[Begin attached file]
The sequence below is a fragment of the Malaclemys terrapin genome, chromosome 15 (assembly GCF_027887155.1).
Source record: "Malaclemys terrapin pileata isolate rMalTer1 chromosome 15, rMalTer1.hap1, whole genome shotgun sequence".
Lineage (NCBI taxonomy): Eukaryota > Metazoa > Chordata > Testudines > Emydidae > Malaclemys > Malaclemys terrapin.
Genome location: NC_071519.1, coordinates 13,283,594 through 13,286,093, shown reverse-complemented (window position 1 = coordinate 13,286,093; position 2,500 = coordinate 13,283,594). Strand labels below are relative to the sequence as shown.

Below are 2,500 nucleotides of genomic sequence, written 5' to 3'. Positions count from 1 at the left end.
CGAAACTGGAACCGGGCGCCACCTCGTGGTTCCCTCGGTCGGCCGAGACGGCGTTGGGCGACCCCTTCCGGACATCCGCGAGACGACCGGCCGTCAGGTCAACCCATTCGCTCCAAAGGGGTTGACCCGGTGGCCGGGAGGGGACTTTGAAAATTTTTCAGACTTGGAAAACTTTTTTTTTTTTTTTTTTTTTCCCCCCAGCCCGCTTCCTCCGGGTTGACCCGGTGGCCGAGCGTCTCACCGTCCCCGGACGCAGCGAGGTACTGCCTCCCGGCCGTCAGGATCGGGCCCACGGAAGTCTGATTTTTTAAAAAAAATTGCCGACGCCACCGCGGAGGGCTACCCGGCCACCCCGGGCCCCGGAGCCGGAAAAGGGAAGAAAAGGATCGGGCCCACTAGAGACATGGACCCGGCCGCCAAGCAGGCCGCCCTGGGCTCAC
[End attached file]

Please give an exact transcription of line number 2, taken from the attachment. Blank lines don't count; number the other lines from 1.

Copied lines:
Source record: "Malaclemys terrapin pileata isolate rMalTer1 chromosome 15, rMalTer1.hap1, whole genome shotgun sequence".